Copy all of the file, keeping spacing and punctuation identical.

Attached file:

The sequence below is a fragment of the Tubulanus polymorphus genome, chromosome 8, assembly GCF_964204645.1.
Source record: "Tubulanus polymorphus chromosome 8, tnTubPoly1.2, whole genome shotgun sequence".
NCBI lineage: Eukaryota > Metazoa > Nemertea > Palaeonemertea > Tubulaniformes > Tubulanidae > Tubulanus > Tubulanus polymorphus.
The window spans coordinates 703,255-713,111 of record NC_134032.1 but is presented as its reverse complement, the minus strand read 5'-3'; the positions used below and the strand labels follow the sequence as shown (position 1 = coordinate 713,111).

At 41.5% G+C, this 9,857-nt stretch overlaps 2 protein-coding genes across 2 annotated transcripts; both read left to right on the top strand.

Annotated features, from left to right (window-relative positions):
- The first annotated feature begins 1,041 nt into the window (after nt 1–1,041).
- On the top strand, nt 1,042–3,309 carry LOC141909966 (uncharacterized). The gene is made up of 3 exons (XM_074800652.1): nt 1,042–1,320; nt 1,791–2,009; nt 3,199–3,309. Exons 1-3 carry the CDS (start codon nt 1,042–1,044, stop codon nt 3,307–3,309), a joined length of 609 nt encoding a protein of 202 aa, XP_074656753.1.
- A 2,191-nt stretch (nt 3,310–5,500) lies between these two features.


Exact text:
The sequence below is a fragment of the Tubulanus polymorphus genome, chromosome 8, assembly GCF_964204645.1.
Source record: "Tubulanus polymorphus chromosome 8, tnTubPoly1.2, whole genome shotgun sequence".
NCBI lineage: Eukaryota > Metazoa > Nemertea > Palaeonemertea > Tubulaniformes > Tubulanidae > Tubulanus > Tubulanus polymorphus.
The window spans coordinates 703,255-713,111 of record NC_134032.1 but is presented as its reverse complement, the minus strand read 5'-3'; the positions used below and the strand labels follow the sequence as shown (position 1 = coordinate 713,111).

At 41.5% G+C, this 9,857-nt stretch overlaps 2 protein-coding genes across 2 annotated transcripts; both read left to right on the top strand.

Annotated features, from left to right (window-relative positions):
- The first annotated feature begins 1,041 nt into the window (after nt 1–1,041).
- On the top strand, nt 1,042–3,309 carry LOC141909966 (uncharacterized). The gene is made up of 3 exons (XM_074800652.1): nt 1,042–1,320; nt 1,791–2,009; nt 3,199–3,309. Exons 1-3 carry the CDS (start codon nt 1,042–1,044, stop codon nt 3,307–3,309), a joined length of 609 nt encoding a protein of 202 aa, XP_074656753.1.
- A 2,191-nt stretch (nt 3,310–5,500) lies between these two features.